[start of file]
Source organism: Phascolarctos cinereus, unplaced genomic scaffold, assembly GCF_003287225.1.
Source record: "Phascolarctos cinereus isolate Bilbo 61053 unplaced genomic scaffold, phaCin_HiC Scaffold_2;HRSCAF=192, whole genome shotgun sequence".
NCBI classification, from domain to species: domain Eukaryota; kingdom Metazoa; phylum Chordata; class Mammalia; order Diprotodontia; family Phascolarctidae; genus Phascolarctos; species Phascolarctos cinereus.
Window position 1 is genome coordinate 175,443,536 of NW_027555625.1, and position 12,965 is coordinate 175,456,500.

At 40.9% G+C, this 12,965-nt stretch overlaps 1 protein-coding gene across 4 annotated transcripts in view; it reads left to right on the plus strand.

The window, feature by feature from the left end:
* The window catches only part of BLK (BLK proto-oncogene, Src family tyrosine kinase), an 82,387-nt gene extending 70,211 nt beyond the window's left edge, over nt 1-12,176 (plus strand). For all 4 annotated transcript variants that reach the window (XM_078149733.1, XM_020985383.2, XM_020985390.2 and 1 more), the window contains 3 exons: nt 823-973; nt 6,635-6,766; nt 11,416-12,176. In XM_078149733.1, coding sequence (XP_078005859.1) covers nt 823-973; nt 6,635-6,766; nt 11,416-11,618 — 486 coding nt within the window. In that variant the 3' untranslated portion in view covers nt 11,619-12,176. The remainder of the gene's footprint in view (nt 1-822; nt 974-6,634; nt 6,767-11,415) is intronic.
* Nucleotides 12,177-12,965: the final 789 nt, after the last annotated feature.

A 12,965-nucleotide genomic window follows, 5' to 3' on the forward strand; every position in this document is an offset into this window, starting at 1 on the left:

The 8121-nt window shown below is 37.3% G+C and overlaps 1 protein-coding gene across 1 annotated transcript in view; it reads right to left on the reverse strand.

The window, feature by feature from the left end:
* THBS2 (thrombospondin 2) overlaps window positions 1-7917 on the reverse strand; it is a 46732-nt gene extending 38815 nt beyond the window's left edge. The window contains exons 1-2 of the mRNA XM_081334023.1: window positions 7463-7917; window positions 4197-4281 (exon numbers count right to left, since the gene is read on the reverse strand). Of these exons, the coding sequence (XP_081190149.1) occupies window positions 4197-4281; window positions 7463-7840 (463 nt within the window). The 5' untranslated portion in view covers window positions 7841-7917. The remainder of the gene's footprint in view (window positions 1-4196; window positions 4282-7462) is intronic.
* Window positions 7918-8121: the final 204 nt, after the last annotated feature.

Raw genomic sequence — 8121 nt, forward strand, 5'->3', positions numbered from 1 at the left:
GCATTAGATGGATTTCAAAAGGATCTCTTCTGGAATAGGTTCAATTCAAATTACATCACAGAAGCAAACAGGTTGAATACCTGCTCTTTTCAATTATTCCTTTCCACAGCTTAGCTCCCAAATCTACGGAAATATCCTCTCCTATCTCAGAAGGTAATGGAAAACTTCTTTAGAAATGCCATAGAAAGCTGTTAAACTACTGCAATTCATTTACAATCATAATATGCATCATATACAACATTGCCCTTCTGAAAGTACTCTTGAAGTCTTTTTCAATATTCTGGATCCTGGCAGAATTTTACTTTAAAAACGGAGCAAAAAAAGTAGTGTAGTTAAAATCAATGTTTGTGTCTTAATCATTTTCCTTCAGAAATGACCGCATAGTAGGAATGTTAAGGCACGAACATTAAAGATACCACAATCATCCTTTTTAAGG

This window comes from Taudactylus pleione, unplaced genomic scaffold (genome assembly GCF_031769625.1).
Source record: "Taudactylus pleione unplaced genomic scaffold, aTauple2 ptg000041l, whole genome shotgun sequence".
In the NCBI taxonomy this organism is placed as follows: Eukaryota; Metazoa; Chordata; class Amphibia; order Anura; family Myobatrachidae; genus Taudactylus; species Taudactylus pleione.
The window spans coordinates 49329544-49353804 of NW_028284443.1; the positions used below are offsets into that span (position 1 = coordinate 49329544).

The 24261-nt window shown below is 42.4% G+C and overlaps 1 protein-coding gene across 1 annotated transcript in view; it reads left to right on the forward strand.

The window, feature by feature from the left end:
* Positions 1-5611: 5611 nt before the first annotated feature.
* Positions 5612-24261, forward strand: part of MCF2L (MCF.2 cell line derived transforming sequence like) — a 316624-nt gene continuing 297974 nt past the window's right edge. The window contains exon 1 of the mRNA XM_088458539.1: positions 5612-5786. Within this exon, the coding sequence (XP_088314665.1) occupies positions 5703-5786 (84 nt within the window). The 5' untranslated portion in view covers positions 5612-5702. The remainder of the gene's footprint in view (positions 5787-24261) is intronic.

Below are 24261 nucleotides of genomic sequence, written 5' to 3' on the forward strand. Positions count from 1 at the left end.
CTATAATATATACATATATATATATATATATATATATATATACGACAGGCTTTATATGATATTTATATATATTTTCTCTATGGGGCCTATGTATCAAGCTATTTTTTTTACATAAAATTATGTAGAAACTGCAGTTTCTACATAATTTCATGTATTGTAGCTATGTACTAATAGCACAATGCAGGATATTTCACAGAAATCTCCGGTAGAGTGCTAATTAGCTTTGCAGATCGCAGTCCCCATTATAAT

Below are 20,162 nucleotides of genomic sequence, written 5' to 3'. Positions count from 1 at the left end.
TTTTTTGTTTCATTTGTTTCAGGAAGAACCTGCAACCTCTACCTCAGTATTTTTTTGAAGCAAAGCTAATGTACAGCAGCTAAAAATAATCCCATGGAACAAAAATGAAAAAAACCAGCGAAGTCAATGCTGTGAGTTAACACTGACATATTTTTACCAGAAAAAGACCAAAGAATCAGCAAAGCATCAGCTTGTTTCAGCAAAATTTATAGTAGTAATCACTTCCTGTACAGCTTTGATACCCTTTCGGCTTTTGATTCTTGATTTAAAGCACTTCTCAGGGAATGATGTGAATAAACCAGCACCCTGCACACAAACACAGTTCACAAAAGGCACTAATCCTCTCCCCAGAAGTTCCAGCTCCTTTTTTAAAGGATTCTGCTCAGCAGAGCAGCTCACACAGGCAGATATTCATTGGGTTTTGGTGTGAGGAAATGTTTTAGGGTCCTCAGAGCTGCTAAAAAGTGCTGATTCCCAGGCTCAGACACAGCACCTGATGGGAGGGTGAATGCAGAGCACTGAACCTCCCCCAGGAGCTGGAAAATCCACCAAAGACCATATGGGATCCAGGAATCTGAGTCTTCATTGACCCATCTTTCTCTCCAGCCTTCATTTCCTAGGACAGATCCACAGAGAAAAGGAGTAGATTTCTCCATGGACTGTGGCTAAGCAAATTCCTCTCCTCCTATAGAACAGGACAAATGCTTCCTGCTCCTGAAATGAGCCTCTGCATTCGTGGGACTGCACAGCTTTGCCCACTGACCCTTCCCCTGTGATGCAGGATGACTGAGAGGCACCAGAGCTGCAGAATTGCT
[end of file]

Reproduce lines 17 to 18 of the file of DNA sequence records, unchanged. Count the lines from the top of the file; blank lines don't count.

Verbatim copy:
Source record: "Taudactylus pleione unplaced genomic scaffold, aTauple2 ptg000041l, whole genome shotgun sequence".
In the NCBI taxonomy this organism is placed as follows: Eukaryota; Metazoa; Chordata; class Amphibia; order Anura; family Myobatrachidae; genus Taudactylus; species Taudactylus pleione.